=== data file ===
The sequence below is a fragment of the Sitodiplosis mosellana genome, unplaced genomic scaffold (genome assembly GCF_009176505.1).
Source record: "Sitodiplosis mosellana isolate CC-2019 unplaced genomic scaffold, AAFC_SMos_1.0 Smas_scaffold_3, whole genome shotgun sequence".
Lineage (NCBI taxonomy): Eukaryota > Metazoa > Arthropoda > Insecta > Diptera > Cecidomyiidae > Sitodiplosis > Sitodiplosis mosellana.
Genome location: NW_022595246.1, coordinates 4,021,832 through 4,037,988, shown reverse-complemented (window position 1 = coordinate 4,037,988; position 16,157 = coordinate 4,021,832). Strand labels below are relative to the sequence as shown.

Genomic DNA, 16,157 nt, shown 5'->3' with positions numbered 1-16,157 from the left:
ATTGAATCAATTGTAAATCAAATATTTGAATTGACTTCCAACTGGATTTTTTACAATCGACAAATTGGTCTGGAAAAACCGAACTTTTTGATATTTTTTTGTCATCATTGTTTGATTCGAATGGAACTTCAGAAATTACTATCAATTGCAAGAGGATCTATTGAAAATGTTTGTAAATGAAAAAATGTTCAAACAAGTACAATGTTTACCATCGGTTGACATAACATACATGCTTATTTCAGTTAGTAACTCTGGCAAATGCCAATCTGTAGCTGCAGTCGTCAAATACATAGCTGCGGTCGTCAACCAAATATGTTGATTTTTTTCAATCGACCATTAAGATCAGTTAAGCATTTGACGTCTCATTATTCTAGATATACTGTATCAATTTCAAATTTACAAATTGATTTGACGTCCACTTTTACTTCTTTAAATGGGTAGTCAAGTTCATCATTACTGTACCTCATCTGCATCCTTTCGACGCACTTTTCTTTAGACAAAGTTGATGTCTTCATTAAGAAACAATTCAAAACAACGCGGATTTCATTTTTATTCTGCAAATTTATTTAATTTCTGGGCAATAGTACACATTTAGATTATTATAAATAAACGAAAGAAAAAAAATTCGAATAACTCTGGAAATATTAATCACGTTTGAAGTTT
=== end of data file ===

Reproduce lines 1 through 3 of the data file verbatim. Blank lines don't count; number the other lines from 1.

The sequence below is a fragment of the Sitodiplosis mosellana genome, unplaced genomic scaffold (genome assembly GCF_009176505.1).
Source record: "Sitodiplosis mosellana isolate CC-2019 unplaced genomic scaffold, AAFC_SMos_1.0 Smas_scaffold_3, whole genome shotgun sequence".
Lineage (NCBI taxonomy): Eukaryota > Metazoa > Arthropoda > Insecta > Diptera > Cecidomyiidae > Sitodiplosis > Sitodiplosis mosellana.